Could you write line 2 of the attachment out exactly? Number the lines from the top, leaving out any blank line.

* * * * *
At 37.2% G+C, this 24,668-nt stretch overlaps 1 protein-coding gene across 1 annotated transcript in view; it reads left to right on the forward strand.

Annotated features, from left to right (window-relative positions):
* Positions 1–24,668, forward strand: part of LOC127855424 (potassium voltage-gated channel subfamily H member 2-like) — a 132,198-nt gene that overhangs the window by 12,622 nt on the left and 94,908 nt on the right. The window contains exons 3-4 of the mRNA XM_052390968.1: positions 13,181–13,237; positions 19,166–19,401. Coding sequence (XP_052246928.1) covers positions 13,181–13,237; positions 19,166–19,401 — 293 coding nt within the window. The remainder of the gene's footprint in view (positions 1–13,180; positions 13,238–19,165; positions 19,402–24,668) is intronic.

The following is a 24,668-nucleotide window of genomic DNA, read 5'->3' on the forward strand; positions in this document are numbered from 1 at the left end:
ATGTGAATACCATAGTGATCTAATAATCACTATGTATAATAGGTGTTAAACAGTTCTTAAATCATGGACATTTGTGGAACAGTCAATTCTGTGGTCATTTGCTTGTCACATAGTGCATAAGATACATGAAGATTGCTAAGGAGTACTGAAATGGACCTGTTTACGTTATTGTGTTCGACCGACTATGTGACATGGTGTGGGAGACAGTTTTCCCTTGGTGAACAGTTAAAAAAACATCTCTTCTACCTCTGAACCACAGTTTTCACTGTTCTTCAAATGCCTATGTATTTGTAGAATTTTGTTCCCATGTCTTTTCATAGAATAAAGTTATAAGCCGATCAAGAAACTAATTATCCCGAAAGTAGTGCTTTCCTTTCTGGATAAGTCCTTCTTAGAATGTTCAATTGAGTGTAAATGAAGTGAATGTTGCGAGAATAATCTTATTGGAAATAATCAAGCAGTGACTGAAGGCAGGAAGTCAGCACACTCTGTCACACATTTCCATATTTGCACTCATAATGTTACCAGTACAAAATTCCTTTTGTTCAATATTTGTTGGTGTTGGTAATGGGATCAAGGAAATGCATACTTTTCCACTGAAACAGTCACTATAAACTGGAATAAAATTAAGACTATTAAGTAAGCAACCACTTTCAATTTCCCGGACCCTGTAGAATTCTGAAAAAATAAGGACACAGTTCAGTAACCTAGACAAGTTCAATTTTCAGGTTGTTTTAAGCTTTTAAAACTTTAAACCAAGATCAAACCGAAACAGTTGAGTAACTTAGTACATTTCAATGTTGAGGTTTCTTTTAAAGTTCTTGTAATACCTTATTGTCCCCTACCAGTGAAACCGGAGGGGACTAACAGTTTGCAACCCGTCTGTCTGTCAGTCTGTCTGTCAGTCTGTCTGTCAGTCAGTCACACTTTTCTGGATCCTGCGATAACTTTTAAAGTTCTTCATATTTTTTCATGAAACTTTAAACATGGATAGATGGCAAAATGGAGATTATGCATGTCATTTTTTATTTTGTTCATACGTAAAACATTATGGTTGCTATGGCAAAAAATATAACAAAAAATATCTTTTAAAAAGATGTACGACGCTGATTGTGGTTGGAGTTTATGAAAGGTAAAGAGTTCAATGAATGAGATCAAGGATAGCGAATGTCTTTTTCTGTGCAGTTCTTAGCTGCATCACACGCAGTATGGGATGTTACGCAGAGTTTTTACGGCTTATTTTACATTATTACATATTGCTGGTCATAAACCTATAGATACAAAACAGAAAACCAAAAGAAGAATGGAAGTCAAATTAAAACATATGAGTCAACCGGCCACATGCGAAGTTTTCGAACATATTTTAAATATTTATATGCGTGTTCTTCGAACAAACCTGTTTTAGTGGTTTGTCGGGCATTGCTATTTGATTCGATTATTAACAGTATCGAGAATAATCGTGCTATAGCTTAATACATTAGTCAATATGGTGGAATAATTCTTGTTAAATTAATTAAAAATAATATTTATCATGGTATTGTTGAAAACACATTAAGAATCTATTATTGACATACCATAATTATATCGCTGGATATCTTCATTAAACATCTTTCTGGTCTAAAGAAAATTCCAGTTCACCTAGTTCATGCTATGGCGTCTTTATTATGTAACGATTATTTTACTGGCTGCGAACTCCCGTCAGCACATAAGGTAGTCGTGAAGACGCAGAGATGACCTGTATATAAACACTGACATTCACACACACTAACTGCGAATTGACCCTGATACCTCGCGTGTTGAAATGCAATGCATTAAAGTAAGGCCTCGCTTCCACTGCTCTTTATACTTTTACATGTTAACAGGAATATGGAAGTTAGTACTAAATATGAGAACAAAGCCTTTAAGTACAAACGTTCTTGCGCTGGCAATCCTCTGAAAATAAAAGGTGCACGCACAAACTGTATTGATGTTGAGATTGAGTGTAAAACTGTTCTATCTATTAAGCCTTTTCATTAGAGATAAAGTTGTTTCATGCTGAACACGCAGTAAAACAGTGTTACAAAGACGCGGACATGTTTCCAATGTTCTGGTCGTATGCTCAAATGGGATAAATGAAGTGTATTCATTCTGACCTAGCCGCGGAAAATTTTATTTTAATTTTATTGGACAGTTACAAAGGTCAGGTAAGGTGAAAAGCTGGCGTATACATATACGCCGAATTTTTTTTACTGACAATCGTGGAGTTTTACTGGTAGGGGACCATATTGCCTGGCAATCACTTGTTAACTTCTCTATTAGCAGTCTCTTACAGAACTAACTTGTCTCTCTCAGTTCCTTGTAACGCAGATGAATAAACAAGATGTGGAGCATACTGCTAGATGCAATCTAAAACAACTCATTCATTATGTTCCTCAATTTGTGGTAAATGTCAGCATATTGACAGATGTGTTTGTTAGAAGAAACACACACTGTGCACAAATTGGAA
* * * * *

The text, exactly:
Annotated features, from left to right (window-relative positions):